James Forrest on the Self-Supported 3 Peaks Record Interview

© David MacFarlane

In late summer 2021, outdoor journalist and long distance enthusiast James Forrest completed the fastest self-supported link-up of Britain's three national high points. His route on foot between Ben Nevis, Scafell Pike and Snowdon covered 492 miles, and 11,000 metres of ascent, and took 16 days, 15 hours and 39 minutes. Runners on the three peaks will have a team to provide logistical support, but going solo made this a very different experience. On this fast backpacking journey, James carried all his gear, and slept roughly half the nights in a tent.

Being self supported is "true escapism and freedom to be alone in the mountains" he tells us. "It gives you a greater sense of peace and solitude".

On Ben Nevis, peak one  © David MacFarlane
On Ben Nevis, peak one
© David MacFarlane

UKHillwalking: What attracted you to this particular challenge?

James: I love peak-bagging. I'm a total peak-bagging geek. But, after spending three years climbing 1,001 mountains across the UK and Ireland (including all 282 Munros) and then bagging the Wainwrights in a 14-day solo and self-supported record, I found myself a little jaded with summit tick-lists this year.

I love the solitude and tranquility. Going entirely self-reliant and pulling through the tough times feels epic

So instead I turned to long-distance trails and it immediately renewed my passion for fast-hiking adventures. This spring and summer I walked the 154km West Highland Way in three days, the stunning 299km Pembrokeshire Coast Path in six days during a rare Welsh heat-wave, and the 293km Coast to Coast in seven days – and each journey was good for my soul. It felt like time for solitude, self-reflection and quiet; for living simply, getting back to nature and renewing my mental health; and for testing myself and going outside my comfort zone. I relished it all.

These experiences inspired me to take on the National Three Peaks on foot, climbing Ben Nevis, Scafell Pike and Snowdon – and walking every mile in-between them – in a self-supported, solo adventure.

Heading for the Devil's Staircase on the West Highland Way  © David MacFarlane
Heading for the Devil's Staircase on the West Highland Way
© David MacFarlane

As a motorised charity caper the 3 peaks need no introduction, and even less promotion: why was it important to you to do it as a continuous journey on foot, rather than making life easier with a car or even a bike?

The traditional 3 Peaks approach has a bit of a bad reputation – petrol-guzzling, visiting quiet communities late at night, and floating in and out of mountainous in a flash. I wanted to do something different. I travelled to Fort William by train and coach, and returned home from Llanberis via train and bus (and a lift with a friend), so I was able to journey mostly by public transport. And, of course, the bit in between was entirely human-powered. Being eco-friendly wasn't a primary focus of my plans, but it felt great to know I was minimising my impact on the planet and avoiding the common pitfalls of the normal 3 Peaks approach.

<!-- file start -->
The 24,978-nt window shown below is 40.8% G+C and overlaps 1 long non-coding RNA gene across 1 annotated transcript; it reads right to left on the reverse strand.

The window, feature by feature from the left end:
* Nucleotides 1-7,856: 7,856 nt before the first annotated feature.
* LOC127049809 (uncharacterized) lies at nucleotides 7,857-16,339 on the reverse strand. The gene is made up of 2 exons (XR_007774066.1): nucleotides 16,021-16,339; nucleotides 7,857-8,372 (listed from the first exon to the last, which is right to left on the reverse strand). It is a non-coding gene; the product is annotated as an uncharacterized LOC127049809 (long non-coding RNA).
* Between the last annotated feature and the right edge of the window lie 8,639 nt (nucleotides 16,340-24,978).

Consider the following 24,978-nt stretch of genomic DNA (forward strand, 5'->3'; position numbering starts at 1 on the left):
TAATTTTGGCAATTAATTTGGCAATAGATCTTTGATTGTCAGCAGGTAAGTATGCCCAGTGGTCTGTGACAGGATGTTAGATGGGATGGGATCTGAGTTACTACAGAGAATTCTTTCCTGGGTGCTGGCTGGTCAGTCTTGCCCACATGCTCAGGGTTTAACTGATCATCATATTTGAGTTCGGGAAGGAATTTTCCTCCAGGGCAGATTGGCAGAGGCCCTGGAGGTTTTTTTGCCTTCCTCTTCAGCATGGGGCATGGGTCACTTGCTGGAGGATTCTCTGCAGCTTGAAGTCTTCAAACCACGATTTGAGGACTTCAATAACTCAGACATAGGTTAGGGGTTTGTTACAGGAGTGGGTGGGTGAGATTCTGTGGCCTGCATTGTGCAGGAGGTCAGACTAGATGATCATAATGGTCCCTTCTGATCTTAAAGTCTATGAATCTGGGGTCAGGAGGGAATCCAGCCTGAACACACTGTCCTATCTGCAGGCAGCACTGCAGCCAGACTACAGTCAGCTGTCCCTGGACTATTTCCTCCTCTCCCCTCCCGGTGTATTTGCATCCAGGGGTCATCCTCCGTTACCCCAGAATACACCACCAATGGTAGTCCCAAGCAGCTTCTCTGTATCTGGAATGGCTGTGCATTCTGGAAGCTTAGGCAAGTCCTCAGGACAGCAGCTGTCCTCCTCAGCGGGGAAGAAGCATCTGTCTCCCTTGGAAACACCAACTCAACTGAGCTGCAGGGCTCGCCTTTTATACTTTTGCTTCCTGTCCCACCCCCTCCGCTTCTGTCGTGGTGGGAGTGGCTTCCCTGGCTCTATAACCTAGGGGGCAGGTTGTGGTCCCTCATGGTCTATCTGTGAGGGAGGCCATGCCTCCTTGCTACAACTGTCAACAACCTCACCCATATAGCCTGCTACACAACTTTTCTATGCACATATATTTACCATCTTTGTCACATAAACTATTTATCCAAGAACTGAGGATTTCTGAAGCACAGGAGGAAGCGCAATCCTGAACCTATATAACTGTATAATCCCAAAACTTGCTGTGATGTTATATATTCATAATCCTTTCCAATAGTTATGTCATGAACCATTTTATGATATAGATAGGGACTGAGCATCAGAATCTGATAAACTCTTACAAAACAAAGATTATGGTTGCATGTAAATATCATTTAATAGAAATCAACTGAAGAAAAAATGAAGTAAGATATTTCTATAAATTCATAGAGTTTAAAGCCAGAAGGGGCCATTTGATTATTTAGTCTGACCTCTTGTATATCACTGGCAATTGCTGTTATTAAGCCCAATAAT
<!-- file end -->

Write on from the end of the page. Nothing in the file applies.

What positives does going solo and unsupported add to a journey like this?

It is true escapism and freedom to be alone in the mountains – it gives you a greater sense of peace and solitude and tranquility. And the challenge of being self-reliant – facing adversity and difficulty, and getting through it – can be life-affirming.

A wet day in Glasgow (not uncommon)  © David MacFarlane
A wet day in Glasgow (not uncommon)
© David MacFarlane

I saw so much of the UK in just 16 days, from sprawling urban jungles and industrial wastelands to remote mountains

Hiking alone with no support crew or pre-arranged help does pose certain challenges – you don't have a team-mate to perk you up with a joke or smile when you're feeling low – but I love the solitude and tranquility. Being entirely self-reliant and pulling through the tough times feels epic.

How about the logistical and physical challenge – how did it differ from a supported attempt?

Logistically it was quite easy, as I booked hotels and ate in restaurants, and passed through many villages and towns/cities. It was the longest non-stop walk I've every done. The physical challenges were overall fatigue, and foot management, i.e avoiding blisters.

What sort of planning went into it?

Modern technology has made route planning both intuitive and straightforward. For my National Three Peaks, I used the desktop versions of the Komoot and OS Maps apps to plot out my initial route, and tweak it over time. I was then able to chunk up the walk into realistic daily targets – based on a mileage and ascent I felt was achievable for myself – and begin figuring out places I could wild camp, shops I could re-supply in, and B&Bs available for the night. Before long I had a spreadsheet with 17 daily stages, detailing mileage, ascent, re-supply points and accommodation, and the structure of my adventure was beginning to take shape.

En route to peak two, Scafell Pike  © David MacFarlane
En route to peak two, Scafell Pike
© David MacFarlane